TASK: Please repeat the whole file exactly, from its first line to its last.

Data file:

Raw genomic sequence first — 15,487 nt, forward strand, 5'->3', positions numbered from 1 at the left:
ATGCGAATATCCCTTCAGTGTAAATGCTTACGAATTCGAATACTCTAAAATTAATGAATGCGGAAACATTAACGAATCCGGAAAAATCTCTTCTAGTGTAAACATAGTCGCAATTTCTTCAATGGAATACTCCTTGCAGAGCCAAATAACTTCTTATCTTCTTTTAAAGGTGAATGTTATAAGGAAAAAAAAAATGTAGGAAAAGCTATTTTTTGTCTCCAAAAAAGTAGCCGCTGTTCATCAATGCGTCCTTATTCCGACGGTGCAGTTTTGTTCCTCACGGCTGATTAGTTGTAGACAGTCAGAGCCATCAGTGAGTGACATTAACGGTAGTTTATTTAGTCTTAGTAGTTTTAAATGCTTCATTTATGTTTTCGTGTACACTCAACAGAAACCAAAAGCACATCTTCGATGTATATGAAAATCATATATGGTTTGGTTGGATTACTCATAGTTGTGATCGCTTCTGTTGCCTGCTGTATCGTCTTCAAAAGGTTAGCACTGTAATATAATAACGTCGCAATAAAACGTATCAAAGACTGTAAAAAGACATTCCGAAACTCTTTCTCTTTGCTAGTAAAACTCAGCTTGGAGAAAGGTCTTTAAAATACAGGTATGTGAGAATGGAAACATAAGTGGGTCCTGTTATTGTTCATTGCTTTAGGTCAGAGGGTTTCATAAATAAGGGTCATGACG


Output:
Raw genomic sequence first — 15,487 nt, forward strand, 5'->3', positions numbered from 1 at the left:
ATGCGAATATCCCTTCAGTGTAAATGCTTACGAATTCGAATACTCTAAAATTAATGAATGCGGAAACATTAACGAATCCGGAAAAATCTCTTCTAGTGTAAACATAGTCGCAATTTCTTCAATGGAATACTCCTTGCAGAGCCAAATAACTTCTTATCTTCTTTTAAAGGTGAATGTTATAAGGAAAAAAAAAATGTAGGAAAAGCTATTTTTTGTCTCCAAAAAAGTAGCCGCTGTTCATCAATGCGTCCTTATTCCGACGGTGCAGTTTTGTTCCTCACGGCTGATTAGTTGTAGACAGTCAGAGCCATCAGTGAGTGACATTAACGGTAGTTTATTTAGTCTTAGTAGTTTTAAATGCTTCATTTATGTTTTCGTGTACACTCAACAGAAACCAAAAGCACATCTTCGATGTATATGAAAATCATATATGGTTTGGTTGGATTACTCATAGTTGTGATCGCTTCTGTTGCCTGCTGTATCGTCTTCAAAAGGTTAGCACTGTAATATAATAACGTCGCAATAAAACGTATCAAAGACTGTAAAAAGACATTCCGAAACTCTTTCTCTTTGCTAGTAAAACTCAGCTTGGAGAAAGGTCTTTAAAATACAGGTATGTGAGAATGGAAACATAAGTGGGTCCTGTTATTGTTCATTGCTTTAGGTCAGAGGGTTTCATAAATAAGGGTCATGACG